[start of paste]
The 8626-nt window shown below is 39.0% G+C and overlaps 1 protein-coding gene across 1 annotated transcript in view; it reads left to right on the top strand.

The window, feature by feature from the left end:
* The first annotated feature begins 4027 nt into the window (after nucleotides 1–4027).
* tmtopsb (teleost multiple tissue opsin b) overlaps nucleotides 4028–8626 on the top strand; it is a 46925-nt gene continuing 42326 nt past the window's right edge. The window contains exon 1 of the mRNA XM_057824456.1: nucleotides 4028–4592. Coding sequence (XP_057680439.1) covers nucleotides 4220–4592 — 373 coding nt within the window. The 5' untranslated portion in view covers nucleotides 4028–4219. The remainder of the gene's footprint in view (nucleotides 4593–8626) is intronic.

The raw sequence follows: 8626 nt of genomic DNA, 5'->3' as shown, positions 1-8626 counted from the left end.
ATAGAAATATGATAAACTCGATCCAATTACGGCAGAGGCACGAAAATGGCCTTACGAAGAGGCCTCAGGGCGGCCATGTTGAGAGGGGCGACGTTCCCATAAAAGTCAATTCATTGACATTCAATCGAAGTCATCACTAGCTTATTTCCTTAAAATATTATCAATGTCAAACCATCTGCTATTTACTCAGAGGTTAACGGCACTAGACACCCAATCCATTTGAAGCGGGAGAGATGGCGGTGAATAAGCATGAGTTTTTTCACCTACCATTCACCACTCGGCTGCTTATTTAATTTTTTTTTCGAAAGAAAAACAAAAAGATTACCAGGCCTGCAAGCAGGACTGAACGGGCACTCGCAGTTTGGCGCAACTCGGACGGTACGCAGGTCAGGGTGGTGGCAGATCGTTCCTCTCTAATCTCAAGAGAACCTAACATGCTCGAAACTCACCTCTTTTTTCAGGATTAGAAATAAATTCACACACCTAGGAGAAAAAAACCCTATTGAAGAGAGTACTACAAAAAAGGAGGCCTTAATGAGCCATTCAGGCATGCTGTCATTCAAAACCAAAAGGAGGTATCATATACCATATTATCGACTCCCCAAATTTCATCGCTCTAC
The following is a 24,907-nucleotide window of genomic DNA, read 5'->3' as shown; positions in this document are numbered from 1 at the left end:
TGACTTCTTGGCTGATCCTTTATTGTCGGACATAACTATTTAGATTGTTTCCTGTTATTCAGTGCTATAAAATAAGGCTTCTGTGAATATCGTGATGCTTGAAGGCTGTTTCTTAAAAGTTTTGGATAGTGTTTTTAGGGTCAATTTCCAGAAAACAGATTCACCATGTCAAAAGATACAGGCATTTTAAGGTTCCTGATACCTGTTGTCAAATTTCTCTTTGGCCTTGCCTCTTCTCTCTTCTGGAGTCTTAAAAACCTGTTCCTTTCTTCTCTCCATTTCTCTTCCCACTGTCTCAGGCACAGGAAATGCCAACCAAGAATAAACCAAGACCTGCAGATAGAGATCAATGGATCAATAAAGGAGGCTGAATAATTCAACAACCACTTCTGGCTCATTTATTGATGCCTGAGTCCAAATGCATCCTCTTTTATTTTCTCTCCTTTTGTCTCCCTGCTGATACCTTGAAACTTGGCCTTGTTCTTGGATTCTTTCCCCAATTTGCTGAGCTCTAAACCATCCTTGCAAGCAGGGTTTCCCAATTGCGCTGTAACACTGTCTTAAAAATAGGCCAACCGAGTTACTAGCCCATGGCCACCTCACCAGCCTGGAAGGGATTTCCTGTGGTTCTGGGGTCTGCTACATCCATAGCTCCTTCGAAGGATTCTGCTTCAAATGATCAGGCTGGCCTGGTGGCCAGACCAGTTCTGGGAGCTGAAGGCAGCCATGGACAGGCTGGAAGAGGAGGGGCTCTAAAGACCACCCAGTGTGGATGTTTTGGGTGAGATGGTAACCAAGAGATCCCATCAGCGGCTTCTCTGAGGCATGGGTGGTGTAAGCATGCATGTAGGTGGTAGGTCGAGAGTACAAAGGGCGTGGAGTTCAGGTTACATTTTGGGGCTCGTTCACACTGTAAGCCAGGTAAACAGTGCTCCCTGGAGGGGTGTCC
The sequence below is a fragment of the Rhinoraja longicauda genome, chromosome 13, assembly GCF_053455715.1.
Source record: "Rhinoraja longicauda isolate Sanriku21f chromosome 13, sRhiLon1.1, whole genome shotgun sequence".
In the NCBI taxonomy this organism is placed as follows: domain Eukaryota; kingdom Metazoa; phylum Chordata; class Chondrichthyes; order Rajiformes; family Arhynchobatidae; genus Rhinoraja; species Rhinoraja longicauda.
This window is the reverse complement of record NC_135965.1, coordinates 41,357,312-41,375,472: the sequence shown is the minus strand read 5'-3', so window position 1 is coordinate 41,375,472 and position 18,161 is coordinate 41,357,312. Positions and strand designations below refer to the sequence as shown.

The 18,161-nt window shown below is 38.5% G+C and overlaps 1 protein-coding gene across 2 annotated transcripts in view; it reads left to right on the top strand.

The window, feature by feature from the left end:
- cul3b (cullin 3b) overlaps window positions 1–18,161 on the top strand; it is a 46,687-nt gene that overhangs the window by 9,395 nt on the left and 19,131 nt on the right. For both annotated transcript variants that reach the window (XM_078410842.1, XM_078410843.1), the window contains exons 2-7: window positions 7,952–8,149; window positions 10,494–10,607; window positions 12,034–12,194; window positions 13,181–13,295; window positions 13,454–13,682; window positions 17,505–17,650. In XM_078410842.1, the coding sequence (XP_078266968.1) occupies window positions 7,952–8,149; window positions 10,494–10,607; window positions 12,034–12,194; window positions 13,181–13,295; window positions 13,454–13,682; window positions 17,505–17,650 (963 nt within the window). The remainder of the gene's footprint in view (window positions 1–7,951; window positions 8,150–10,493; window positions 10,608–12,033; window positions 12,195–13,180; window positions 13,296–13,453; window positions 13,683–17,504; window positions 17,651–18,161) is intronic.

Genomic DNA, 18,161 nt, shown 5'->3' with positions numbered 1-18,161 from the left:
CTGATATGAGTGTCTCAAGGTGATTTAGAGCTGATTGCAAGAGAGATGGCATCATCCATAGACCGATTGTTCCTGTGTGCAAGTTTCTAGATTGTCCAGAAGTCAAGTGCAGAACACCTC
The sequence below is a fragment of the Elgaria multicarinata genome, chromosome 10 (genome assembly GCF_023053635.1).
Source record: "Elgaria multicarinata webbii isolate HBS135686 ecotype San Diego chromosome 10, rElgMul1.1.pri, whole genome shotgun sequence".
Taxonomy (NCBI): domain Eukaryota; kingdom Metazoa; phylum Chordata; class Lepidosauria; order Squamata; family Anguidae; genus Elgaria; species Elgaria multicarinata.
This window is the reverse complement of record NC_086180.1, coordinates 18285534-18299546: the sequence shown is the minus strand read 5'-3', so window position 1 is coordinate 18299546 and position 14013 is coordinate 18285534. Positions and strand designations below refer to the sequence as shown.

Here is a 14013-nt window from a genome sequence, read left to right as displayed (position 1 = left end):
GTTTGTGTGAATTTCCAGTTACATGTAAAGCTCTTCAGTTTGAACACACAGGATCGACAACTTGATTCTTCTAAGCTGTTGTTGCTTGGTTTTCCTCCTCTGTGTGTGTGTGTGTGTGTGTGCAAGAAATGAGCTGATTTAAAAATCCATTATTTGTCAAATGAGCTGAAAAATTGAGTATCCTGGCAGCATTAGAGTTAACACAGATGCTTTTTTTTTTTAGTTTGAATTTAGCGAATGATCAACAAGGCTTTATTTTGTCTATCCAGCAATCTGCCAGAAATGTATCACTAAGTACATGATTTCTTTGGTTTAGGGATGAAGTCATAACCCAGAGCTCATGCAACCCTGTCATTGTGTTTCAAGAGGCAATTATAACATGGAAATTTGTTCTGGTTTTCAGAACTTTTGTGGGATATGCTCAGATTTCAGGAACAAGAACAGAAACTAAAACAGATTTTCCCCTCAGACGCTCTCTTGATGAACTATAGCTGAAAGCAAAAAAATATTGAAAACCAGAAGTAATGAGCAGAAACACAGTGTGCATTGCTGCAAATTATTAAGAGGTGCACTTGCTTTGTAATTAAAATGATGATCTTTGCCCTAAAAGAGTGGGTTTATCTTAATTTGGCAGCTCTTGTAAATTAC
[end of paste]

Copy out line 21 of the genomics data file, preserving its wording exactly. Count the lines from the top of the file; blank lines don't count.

This window is the reverse complement of record NC_086180.1, coordinates 18285534-18299546: the sequence shown is the minus strand read 5'-3', so window position 1 is coordinate 18299546 and position 14013 is coordinate 18285534. Positions and strand designations below refer to the sequence as shown.